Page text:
Does Boston desire the humiliation which is to-day a part of her history since she has allowed the memorial to be sold under the hammer"
Shall the Old South Be Saved?
Simmons bought just enough time so others could organize the fight. On the sixth day, his son helped arrange an extraordinary public gathering at the old meeting house. Every seat was filled and in the gallery sat the ladies of Boston sat in the gallery.
Their challenge was daunting: They needed to raise $400,000, an enormous sum, to buy the land on which the meeting house stood.
The memories of the past crowded to his mind, and he spoke as if pleading for the life of one condemned unjustly. The mantle of the Revolution seemed to have fallen upon him, and he appeared to be the natural successor of Samuel Adams.
(Read the speech here.)
Then and there, the people of Boston started a fund to save the Old South Meeting House and collected several thousand dollars on the spot.
Twenty Ladies of Boston
On July 13, 1876, the congregation's leaders agreed to postpone the sale of the meeting house for two months, but the buyers had to come up with $420,000 and ask for no further delay.
It seemed an impossible task, as Boston’s wealthy citizens were in the country or at the seashore during the summer. What’s more, there was no precedent. No historic building had ever been saved from destruction in New England.
Then the ladies stepped in.
Twenty wealthy Boston women bought the building for $3,500, more than twice what the owner had paid for its scrap value. They proposed to restore the meeting house, and to move it somewhere if the land couldn’t be purchased.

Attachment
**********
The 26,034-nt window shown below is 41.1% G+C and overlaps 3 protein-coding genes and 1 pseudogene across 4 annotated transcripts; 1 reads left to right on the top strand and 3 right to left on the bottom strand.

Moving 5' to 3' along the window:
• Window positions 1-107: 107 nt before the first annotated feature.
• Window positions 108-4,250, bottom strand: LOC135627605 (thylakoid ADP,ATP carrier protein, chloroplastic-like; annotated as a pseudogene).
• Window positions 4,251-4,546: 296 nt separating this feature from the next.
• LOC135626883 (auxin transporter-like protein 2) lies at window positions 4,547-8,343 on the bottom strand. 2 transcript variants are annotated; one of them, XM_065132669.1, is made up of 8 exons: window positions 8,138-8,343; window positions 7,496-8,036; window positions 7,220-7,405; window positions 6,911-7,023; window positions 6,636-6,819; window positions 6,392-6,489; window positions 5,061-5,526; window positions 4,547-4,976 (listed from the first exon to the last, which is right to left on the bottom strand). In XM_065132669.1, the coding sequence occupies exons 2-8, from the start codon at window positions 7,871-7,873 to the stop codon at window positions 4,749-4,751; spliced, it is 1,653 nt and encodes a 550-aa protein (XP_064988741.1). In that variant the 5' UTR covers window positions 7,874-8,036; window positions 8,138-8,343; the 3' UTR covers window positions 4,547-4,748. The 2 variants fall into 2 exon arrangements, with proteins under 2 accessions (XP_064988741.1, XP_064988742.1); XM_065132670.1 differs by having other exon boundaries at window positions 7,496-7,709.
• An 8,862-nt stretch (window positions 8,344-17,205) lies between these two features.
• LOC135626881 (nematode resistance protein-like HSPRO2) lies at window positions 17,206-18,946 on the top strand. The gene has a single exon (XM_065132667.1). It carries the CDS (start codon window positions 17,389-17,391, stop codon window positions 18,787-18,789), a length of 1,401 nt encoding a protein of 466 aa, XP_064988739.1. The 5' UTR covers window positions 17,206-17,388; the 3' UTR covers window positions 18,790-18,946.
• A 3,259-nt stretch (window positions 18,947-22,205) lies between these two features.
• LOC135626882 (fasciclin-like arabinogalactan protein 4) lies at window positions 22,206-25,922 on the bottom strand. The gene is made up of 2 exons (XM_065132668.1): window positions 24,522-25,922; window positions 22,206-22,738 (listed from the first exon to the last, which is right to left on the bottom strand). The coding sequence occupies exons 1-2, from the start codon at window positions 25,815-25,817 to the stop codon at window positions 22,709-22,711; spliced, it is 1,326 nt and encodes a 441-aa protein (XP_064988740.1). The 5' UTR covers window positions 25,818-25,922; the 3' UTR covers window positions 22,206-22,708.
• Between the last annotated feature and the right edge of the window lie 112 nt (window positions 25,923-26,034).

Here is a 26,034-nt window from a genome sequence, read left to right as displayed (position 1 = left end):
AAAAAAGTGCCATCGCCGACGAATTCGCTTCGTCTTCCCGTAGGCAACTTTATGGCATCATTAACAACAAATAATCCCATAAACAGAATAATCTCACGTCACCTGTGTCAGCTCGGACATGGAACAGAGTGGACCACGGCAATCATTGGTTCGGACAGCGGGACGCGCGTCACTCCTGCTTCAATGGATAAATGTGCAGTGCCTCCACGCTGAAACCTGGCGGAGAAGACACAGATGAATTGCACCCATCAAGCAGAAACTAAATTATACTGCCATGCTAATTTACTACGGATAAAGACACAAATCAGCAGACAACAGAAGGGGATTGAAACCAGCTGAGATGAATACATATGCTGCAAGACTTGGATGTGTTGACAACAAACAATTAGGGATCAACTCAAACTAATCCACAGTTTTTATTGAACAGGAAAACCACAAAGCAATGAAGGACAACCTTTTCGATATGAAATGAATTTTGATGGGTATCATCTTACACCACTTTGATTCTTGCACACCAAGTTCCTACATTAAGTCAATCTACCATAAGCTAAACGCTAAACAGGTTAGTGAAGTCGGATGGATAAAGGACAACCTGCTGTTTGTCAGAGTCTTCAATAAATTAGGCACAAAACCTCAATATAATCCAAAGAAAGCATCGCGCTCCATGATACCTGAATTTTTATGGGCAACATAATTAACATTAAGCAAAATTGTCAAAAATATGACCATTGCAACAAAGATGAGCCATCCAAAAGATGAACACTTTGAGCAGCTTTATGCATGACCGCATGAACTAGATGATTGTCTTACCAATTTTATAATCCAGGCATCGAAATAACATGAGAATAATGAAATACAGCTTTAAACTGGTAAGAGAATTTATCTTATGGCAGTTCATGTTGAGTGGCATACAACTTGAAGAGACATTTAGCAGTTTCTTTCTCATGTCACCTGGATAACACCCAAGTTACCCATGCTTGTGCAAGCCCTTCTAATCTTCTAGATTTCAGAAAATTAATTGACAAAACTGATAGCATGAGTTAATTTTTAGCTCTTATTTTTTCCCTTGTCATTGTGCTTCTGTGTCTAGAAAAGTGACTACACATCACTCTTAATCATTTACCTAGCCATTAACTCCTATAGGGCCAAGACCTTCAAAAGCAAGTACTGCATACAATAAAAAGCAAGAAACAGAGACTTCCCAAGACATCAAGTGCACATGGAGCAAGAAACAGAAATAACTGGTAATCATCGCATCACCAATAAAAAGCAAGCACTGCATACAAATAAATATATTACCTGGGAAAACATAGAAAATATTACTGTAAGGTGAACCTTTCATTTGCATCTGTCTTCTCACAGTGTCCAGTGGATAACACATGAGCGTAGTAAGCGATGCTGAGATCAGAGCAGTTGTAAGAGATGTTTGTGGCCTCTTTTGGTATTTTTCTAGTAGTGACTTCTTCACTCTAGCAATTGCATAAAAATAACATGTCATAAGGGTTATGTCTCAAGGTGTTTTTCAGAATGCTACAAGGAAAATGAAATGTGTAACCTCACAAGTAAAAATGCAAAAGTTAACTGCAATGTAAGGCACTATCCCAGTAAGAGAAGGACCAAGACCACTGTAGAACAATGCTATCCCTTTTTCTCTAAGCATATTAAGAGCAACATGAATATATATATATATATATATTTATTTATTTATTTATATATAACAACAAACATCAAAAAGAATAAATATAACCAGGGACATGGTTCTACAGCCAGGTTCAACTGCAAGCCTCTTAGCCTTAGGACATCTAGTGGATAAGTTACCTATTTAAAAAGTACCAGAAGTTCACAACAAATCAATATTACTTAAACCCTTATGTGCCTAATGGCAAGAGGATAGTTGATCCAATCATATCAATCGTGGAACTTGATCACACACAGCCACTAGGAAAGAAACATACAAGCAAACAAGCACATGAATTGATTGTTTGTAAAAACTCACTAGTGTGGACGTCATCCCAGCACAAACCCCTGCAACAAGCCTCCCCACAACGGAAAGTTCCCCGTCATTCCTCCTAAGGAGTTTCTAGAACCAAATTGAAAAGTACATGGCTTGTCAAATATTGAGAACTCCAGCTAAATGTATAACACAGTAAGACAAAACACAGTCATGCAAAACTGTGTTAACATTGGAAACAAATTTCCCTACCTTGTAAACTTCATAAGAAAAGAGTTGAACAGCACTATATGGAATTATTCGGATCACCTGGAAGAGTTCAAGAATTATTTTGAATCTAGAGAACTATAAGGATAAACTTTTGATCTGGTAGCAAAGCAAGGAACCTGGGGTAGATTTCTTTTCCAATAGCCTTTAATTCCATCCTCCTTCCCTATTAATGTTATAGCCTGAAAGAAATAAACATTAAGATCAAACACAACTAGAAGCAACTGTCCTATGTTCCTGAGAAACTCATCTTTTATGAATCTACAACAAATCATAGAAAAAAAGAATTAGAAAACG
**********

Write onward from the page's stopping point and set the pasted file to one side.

For a while nothing seemed to happen. One summer day the fire department put the old clock back in the tower, but the public was mystified how or why. Then on Oct. 18, 1876, the paper were passed for the preservationists to buy the Old South Meeting House for a down payment of $100,000, a first mortgage of $225,000 and a second mortgage of $75,000.
Eventually the donor of the $100,000 down payment was revealed: Mary Tileston Hemenway, the wealthiest woman in Boston. Her husband had died in July on a trip to Cuba. “American history is to us the most interesting and the most important history in the world, if we would only open our eyes to it and look at it in the right way,” she said. “I will help people to look at it in the right way.”
Still, the hawkers and peddlers had to be thrown out and the building had to be cleaned and restored. Ralph Waldo Emerson, Henry Wadsworth Longfellow, Oliver Wendell Holmes,Sr., and Louisa May Alcott took to the meeting house stage to plead for support. Others plunged into a frenzy of meetings, crafts fairs, balls and poetry-writing to raise money.
Membership on a committee to restore the Old South Meeting House became a status symbol. "Not to have been a member of some committee, proves you to be of the common people,” commented a newspaper writer.
Mary Sawyer Tyler, then living in Somerville, sold bits of wool for the cause. Sixty years earlier she had been a Massachusetts farm girl whose little lamb followed her to school one day. Mary Had A Little Lamb was by then a well-known poem. Mary still had two pairs of stockings knit from the lamb’s fleece. She unraveled them, cut them into short pieces, attached them to cards with her autograph on them and sold them.
On April 9, 1877, a great ball was held in the Boston Music Hall. It was 'one of the most extensive and elegant balls ever given in Massachusetts,’ and it raised $2,500.
The Old South Association was formed and opened the Old South Meeting House as a museum in 1877. It launched an educational program in American history and citizenship. It published primary documents from American history as Old South Leaflets. Students from all over the country and the world came to “Children’s Hour” activities, Young People’s Lectures and essay contests.
They're still coming. The Old South Meeting House is open daily from 9:30 am to 5:00 pm. For more information click here.
With thanks to History of the Old South Meeting-house in Boston, Volume 50; Volume 282, By Everett Watson Burdett.